What does it take to put the Gateway Farm Expo together?
"Hours and hours and hours," said show coordinator Regan Jennings with a laugh. "Time is what it takes."
But all that time hundreds of volunteers spend getting ready for the 2011 show translates into about 300 vendors interacting with more than 8,000 attendees.
Jennings says one of the two-day expo's goals is to give producers an close up look at the latest technology.
"There are a lot of different new ag products out there that we'd like to showcase," she said. "We tried to get a few different vendors with some different products to share [this year]."
Organizers say this year's show also featured more speakers and seminars than past years. It's part of Gateway's renewed emphasis on education for both ag producers and agribusiness.
"[The goal is] to get people out here, to recognize some of the equipment that's changed, and the services that's out there - you've got to stay ahead of it," said show chair Jack Lindstrom. "We've had some excellent, excellent speakers come to educate the producers that want to listen, the businessmen too. That's been a really neat deal that we've expanded on - the educational part."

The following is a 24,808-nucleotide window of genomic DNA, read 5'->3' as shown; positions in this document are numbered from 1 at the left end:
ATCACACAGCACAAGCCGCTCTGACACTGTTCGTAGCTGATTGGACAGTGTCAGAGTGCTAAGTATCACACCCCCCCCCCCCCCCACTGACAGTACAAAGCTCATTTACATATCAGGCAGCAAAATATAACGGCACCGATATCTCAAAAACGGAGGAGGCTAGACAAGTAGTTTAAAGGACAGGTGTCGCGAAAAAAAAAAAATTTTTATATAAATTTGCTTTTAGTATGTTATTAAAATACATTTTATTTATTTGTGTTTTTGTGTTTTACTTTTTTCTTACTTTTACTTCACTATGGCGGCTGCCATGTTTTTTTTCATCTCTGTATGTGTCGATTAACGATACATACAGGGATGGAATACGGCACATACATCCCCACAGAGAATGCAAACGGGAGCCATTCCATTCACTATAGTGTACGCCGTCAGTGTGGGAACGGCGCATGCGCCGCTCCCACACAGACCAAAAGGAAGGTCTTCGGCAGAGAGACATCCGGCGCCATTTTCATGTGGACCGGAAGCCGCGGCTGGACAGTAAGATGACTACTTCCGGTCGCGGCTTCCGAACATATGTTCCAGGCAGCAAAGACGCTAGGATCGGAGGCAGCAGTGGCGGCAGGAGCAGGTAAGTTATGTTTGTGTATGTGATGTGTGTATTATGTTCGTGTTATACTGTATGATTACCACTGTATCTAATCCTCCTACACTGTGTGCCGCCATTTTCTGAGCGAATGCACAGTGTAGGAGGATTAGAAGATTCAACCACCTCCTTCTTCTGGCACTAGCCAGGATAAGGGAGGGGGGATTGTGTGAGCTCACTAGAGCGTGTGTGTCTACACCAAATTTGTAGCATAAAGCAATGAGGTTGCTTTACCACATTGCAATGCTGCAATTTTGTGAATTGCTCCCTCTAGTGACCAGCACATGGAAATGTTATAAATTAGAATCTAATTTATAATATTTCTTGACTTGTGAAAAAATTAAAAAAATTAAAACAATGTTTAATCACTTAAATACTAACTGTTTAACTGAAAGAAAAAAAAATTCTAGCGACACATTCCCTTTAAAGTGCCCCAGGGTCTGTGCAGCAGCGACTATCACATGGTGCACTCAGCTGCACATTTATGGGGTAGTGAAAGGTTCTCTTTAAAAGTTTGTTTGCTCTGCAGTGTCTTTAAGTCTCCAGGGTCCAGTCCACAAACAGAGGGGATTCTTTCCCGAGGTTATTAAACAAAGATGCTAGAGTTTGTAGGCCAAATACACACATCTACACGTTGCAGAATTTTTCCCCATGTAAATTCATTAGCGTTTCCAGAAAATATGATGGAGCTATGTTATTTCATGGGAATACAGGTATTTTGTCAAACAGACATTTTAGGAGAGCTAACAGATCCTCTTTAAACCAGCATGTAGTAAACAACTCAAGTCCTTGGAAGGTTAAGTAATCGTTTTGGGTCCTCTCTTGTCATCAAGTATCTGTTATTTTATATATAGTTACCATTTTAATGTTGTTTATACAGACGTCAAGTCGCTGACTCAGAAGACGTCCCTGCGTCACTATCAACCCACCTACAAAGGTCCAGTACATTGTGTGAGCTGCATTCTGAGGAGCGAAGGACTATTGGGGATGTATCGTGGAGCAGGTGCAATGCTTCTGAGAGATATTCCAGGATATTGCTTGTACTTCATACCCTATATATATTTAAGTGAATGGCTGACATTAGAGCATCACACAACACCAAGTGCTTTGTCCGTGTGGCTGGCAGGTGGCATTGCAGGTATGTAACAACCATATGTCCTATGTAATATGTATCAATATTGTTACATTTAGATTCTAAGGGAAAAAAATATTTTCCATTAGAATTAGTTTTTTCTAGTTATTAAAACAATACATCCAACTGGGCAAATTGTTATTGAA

One speaker says that just like investing in new equipment for next year, everyone in the ag industry needs to be looking ahead. The president of AgWest commodities says there are a lot of "wildcards" in play when looking at 2012's market, including Europe's current economic instability.
"In agriculture there's forward thinking marketing things that need to happen, and yes, there's certainly some things folks can do to shore up what right now could be a very very good 2012 for them," said Steve Knuth.
Other expo seminars also focused on the future of risk management, new kinds of crops, and the ethanol industry.
The 2012 Gateway Farm Expo is scheduled for November 14 and 15.